Welcome to Pasadena Audubon Society
Founded in 1904
Affiliated with the National Audubon Society
Our Mission: To bring the excitement of birds to our community through birding, education and the conservation of bird habitats
Sponsored by Pasadena Audubon Society and Eaton Canyon Nature Center
Birding provides enjoyment and challenge throughout life, getting you outdoors on your street
or around the world. Birding increases your ability to observe and appreciate the world around
you. And finally, birding is proven to keep you young! (Well, three out of four isn't bad!) So,
why would you put off learning how to be a better birder any longer?
Wednesday October 16, 2013
Program: The Overlooked ID Points that Make Identifying Warblers Easier
Saturday October 19th, 2013
Workshop: Identifying and Learning Warbler Vocalizations
Click here to download the Flyer
Irritable Owl Syndrome: 187 Species found.
The Green Team: 138 Species found.
The Big Sit: 55 Species found.
Birdathon is Pasadena Audubon's major fundraiser of the year.
Participants try to spot as many species as possible within a 24-hour period in Los
Angeles County. Supporters can pledge a lump-sum donation or, for more fun,
pledge a certain amount per species found. This year's causes are nature
education at Longfellow Elementary School in Pasadena, and Northeast Trees,
The June Wrentit featured the Flamulated Owl, and September's bird is probably just as difficult to find in our local area. The Greater Roadrunner was far more common in the Los Angeles Basin before urban development erased the wide-open habitat, and reptile population, that it needs.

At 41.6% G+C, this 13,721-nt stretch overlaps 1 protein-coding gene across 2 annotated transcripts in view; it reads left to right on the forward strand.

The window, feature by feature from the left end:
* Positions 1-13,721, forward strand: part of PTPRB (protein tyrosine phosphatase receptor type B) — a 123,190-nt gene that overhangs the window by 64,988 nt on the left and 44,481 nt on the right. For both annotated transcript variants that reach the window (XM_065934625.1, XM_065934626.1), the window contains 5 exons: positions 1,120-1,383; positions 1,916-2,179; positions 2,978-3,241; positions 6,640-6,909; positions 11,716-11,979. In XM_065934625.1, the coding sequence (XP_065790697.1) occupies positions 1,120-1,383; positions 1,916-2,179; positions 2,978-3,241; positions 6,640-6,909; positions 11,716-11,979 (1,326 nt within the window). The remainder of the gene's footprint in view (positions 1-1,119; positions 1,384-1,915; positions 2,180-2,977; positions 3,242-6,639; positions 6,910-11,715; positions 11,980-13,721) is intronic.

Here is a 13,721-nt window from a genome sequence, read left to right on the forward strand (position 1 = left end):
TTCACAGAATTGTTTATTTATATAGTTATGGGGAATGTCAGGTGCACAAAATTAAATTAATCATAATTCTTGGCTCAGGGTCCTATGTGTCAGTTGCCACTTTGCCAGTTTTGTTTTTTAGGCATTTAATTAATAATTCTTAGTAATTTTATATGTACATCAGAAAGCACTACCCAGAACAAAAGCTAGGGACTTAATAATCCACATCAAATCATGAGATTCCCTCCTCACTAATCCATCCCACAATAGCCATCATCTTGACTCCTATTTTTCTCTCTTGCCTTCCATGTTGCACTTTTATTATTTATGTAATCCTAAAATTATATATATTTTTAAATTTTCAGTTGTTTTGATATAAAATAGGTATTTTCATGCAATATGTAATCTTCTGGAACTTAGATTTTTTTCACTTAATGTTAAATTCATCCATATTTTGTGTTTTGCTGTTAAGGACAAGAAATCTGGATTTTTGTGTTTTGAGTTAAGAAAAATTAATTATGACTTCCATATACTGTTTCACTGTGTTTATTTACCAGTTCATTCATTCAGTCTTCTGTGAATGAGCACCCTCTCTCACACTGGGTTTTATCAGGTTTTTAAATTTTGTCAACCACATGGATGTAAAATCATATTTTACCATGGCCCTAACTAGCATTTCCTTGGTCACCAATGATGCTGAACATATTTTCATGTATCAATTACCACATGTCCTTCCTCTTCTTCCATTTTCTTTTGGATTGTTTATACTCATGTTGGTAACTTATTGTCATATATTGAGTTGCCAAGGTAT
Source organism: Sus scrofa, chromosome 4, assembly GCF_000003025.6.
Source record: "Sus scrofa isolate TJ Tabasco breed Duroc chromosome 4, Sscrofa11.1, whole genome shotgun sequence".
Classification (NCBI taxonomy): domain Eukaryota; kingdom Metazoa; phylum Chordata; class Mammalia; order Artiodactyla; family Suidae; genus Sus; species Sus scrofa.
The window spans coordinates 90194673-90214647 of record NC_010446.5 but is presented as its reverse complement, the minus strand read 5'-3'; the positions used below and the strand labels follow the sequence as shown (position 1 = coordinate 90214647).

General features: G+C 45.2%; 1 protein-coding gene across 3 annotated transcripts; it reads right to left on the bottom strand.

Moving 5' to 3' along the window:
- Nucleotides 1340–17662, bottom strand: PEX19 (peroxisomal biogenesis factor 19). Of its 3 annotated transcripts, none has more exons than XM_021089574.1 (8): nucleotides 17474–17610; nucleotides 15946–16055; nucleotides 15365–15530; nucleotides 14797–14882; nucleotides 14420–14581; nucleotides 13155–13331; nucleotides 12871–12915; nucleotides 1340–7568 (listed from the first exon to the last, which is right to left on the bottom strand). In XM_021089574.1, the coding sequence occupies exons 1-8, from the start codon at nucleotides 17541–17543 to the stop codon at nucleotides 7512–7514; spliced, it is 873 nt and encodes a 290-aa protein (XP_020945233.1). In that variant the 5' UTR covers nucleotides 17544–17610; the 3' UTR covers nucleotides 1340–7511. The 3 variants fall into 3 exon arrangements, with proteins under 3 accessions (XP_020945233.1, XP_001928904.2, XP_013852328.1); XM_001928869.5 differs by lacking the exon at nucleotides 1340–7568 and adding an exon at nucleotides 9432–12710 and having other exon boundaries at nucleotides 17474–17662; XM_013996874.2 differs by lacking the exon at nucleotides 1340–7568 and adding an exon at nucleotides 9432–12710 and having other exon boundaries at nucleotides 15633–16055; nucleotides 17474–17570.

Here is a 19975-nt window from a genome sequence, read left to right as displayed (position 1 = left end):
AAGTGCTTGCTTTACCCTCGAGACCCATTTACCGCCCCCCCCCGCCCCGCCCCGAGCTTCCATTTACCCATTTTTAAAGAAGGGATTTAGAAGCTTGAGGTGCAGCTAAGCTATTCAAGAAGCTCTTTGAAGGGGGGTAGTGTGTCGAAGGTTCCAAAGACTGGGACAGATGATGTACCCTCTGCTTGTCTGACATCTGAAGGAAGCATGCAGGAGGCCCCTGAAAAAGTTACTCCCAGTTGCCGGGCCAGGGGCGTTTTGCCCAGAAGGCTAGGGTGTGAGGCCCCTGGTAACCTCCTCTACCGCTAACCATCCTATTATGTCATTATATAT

Do you like to bird at the beach? Have you stopped paying attention to Brown Pelicans because they’re so common? The folks at International Bird Rescue have a favor to ask of you. When you go to the coast, keep your eyes open for Brown Pelicans with a blue band on their legs. These are birds that have been rescued and released by the IBR, and the IBR people would like to know how the birds are doing. If you see a pelican with a blue band, note the number on the band (it will be a letter and a two-digit number) and the location and condition of the bird.
They always look bigger in the tree than they do in the hand, don't they? The photo shows a Flammulated Owl that was captured during a banding session with Lance Benner and Dr. Walt Sakai in July 2011. Unlike many owls, this species is migratory, spending winters in northern Central America. It migrates to our local San Gabriel Mountains to breed in summer. By June, they are firmly established in higher-elevation Douglas Fir forest. They require tree cavities, often former woodpecker nests, to build their own nests.